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Infertility Treatments: Essential or Optional?
Is health insurance coverage of infertility treatments an essential benefit to help people manage a medical disorder? Or is it a life-enhancing benefit, nice to have perhaps but not essential because it doesn't sustain a person's life?
A panel of experts convened by the Institute of Medicine is wrestling with this and other issues raised by the new health-care law. Members are trying to determine what essential health benefits should be included in polices available through the state-based insurance exchanges where individuals and small businesses may buy coverage starting in 2014. The IOM recommendations will go to the Department of Health and Human Services.
Infertility coverage today is generally pretty skimpy. Only about 20 percent of employers cover assisted reproductive therapies such as in vitro fertilization, according to a 2006 survey of 931 employers conducted for Resolve: The National Infertility Association. A majority of employers that didn't offer coverage cited cost concerns, but 91 percent of those that did offer it said it hadn't significantly increased their costs.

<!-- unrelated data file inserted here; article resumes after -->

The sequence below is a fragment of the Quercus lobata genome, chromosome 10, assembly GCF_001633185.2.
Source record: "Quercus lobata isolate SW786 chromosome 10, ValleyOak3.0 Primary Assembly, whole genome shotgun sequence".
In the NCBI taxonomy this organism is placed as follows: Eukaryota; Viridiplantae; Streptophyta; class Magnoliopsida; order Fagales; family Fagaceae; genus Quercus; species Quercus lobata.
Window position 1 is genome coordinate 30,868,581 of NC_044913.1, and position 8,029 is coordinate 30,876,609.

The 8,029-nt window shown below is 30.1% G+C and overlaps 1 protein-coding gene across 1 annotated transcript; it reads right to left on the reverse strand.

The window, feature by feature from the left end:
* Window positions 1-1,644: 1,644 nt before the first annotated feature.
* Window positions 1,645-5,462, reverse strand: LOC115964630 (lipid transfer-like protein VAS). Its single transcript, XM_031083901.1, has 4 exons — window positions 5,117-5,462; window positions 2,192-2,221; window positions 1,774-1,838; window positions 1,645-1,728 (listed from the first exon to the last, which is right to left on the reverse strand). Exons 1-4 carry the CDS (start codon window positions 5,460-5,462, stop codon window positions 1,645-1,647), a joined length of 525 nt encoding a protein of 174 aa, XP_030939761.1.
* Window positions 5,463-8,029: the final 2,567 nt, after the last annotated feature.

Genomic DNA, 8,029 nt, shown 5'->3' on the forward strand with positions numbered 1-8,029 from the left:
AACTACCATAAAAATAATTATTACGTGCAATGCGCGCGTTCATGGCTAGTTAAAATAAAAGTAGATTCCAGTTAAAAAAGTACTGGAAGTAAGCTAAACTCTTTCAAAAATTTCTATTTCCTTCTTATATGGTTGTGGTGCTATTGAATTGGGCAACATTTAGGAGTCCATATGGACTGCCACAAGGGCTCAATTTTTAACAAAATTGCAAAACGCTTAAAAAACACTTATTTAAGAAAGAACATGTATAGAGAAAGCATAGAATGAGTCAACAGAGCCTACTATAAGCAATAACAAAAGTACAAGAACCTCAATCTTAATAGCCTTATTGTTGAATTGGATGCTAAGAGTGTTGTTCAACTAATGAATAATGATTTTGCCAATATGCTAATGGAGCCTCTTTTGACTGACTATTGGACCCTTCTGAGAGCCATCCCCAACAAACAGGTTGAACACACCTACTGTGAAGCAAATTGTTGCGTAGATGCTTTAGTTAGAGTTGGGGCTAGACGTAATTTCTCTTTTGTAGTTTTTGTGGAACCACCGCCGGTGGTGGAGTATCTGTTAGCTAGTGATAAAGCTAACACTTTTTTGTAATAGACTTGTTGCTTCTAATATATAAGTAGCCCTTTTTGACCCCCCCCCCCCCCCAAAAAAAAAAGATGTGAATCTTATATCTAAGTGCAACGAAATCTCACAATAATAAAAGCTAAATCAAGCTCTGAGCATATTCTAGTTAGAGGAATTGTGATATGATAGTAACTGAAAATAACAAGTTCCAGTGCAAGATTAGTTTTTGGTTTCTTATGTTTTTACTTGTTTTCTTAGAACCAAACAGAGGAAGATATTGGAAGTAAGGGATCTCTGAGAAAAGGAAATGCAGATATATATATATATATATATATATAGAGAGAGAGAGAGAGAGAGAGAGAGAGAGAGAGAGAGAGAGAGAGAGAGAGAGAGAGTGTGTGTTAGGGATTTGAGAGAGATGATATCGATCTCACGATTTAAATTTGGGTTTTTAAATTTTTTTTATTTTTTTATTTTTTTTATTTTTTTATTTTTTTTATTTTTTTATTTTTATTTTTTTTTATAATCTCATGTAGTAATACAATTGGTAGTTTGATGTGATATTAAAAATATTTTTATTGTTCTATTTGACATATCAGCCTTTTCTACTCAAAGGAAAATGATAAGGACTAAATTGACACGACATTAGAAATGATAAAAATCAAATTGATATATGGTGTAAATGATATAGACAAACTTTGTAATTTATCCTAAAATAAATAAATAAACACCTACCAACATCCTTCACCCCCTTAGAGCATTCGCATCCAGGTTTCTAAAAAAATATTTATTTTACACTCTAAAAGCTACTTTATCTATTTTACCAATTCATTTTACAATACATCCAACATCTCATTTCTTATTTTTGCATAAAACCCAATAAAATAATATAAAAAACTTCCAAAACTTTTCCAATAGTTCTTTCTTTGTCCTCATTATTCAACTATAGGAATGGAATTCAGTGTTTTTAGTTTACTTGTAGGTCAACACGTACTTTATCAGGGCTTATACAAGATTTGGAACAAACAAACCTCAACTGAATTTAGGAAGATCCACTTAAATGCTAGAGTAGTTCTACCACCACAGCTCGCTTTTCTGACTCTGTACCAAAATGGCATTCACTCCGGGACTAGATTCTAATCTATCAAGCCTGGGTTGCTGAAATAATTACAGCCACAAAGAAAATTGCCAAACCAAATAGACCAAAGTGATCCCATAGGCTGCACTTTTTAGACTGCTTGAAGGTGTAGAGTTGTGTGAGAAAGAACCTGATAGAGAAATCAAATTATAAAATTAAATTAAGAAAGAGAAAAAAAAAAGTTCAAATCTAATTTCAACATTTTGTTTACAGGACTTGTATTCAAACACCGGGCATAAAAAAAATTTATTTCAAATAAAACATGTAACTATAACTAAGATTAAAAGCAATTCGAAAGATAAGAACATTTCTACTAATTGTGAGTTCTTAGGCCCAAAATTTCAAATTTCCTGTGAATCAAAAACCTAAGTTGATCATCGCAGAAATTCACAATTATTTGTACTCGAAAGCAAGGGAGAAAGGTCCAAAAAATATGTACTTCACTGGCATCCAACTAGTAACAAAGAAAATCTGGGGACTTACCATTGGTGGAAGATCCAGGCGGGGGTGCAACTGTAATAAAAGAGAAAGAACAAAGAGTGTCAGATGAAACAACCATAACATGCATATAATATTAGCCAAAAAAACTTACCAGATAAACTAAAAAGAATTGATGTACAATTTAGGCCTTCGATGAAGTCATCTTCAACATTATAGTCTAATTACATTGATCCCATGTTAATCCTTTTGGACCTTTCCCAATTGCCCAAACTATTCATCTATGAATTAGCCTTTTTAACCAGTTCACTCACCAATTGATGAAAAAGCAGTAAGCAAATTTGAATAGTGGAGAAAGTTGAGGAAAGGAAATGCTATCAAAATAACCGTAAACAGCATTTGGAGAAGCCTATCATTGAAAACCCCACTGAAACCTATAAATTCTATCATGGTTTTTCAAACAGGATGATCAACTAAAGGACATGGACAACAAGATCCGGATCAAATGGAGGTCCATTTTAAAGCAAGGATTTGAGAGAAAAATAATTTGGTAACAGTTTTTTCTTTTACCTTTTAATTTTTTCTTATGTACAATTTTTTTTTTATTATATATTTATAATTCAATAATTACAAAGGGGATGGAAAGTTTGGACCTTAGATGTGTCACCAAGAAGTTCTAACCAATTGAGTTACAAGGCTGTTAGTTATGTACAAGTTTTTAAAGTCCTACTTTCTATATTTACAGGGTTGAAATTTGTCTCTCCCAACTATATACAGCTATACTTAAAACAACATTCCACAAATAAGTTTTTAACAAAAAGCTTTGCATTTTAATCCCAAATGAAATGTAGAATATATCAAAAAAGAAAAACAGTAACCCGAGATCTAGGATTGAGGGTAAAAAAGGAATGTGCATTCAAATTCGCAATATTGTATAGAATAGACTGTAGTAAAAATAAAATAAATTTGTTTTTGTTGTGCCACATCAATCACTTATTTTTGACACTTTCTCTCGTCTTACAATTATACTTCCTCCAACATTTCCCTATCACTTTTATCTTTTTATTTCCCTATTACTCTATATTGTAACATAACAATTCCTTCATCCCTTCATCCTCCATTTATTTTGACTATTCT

About one in eight couples of childbearing age is infertile, according to data from the Centers for Disease Control and Prevention. Insurance coverage, when it exists, varies widely, experts say. Roughly 80 percent of patients who visit Shady Grove Fertility Center, with 13 offices in Maryland, the District and Virginia, have coverage for the initial consultation and tests to diagnose infertility, says Janice Koch, the director of patient financial services.
But coverage for treatment runs the gamut at Shady Grove and other clinics. Some plans cover fertility drugs to stimulate ovulation or intrauterine insemination (IUI, often called artificial insemination) but don't cover pricier assisted reproductive technology (ART) procedures, such as in vitro fertilization. Even if a plan covers IVF, it may cover only a certain number of cycles, or attempts, or cap the dollar amount it will pay for services.
Fifteen states, including Maryland, require that insurance plans cover infertility treatments, according to research compiled by Georgetown University's Health Policy Institute. But mandates often promise more than they deliver, says Sean Tipton, a spokesman for the American Society for Reproductive Medicine, noting that small employers are generally exempt from such rules, as are large employers that self-insure, or pay employee health claims directly.